On Tuesday, Mr Turnbull announced the government would axe the 457 foreign worker visa program, and replace it with two new temporary visas, which would impose tougher qualification tests, while cutting down on the number of occupations open to international workers last week.

He followed that announcement up on Thursday with changes to the citizenship rules, which will see would-be Australians subjected to tougher language and "values-based" tests, and much longer waiting times before becoming eligible to apply for citizenship.

Now comes the sell, with Mr Turnbull releasing a short video on his Facebook page espousing the benefits of Australian values – and the policy changes – intersected with images of him meeting people on the street, being mobbed by school children, wearing an Akubra and talking to first and new Australians.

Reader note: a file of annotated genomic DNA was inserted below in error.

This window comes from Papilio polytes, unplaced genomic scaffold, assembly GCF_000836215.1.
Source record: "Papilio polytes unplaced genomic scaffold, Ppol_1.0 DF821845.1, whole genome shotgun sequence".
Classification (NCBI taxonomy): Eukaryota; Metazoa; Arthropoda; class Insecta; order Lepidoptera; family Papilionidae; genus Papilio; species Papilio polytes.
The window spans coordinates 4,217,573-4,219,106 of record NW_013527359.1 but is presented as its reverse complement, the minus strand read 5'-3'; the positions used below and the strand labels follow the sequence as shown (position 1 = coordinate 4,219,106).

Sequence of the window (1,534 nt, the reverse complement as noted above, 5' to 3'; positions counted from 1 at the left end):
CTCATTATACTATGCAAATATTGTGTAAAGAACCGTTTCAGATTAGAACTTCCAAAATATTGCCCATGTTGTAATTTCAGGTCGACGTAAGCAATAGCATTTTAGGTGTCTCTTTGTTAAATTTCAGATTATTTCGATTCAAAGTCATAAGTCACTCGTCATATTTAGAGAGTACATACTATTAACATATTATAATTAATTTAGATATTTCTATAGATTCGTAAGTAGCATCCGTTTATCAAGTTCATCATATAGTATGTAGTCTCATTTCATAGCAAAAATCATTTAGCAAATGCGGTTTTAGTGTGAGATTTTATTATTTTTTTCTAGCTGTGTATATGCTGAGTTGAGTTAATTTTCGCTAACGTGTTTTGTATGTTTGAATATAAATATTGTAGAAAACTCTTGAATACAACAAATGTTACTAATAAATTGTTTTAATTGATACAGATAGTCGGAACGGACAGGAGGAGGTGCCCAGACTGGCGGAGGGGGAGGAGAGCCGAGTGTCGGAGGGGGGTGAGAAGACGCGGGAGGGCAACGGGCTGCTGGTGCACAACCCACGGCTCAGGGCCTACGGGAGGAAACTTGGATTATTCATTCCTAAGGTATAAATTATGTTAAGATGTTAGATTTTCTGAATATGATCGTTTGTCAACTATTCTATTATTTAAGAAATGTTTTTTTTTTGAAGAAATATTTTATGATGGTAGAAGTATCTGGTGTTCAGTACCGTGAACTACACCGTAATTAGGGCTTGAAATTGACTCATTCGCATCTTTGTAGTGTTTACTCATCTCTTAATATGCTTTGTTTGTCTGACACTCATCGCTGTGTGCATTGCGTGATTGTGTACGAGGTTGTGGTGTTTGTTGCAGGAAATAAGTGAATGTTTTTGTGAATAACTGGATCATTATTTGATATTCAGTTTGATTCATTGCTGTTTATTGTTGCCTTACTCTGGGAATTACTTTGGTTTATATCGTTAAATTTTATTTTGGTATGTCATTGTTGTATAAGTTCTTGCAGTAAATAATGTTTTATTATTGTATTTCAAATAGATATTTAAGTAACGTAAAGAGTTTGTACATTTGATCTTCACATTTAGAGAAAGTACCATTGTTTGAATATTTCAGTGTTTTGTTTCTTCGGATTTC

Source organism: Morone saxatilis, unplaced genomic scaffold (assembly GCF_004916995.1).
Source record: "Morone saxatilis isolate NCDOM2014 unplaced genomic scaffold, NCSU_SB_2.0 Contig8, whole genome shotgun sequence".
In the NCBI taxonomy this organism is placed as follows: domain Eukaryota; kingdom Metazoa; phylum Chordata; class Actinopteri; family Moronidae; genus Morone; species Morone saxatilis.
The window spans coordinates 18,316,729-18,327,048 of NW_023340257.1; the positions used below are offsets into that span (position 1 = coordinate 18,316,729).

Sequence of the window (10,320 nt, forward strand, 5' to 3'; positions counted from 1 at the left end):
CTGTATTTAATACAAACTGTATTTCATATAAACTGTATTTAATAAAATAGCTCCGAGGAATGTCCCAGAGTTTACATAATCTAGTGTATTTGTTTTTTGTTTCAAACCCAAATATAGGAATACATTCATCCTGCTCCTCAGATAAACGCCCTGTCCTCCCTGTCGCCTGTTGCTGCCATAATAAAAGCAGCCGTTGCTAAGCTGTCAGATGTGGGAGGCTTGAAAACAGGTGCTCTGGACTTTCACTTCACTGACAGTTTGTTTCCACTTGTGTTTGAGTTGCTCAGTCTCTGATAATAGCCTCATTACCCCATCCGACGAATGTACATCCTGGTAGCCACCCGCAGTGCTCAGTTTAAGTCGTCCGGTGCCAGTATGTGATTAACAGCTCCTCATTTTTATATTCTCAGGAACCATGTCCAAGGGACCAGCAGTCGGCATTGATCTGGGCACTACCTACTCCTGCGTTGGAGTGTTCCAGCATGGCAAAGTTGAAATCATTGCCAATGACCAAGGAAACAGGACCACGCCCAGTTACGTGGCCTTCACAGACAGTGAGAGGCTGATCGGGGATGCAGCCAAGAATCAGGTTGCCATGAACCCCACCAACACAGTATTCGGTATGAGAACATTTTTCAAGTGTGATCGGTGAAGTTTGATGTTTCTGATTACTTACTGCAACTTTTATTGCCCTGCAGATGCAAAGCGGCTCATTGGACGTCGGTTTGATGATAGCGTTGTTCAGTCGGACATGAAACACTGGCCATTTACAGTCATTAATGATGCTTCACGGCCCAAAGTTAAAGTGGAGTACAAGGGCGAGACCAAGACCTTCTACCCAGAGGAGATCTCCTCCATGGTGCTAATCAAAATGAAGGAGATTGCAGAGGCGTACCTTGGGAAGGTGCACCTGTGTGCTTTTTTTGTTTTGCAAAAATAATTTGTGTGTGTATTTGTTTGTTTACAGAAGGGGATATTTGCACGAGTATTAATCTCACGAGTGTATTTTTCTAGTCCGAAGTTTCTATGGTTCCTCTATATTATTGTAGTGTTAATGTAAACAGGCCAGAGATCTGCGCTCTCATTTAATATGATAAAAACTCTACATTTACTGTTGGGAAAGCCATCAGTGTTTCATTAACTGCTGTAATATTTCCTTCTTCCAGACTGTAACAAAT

Mr Turnbull released the video shortly after his media conference with US Vice-President Mike Pence, who was elected, along with Donald Trump, on an "America First" platform.

"Australia is the most successful multicultural society in the world," he said.

"We do not define our national identity by race or religion, but by a commitment to shared Australian values. "Those Australian values define us. Australian values unite us.

"Freedom. Parliamentary democracy. The rule of law. Mutual respect. The equality of men and women and a fair go. The opportunity to get ahead, but lend a hand to those who fall behind.

"Our reforms will put these values at the heart of our citizenship requirements. Membership of our Australian family is a privilege and it should be afforded to those who support our values, respect our laws and want to integrate and contribute to an even better Australia."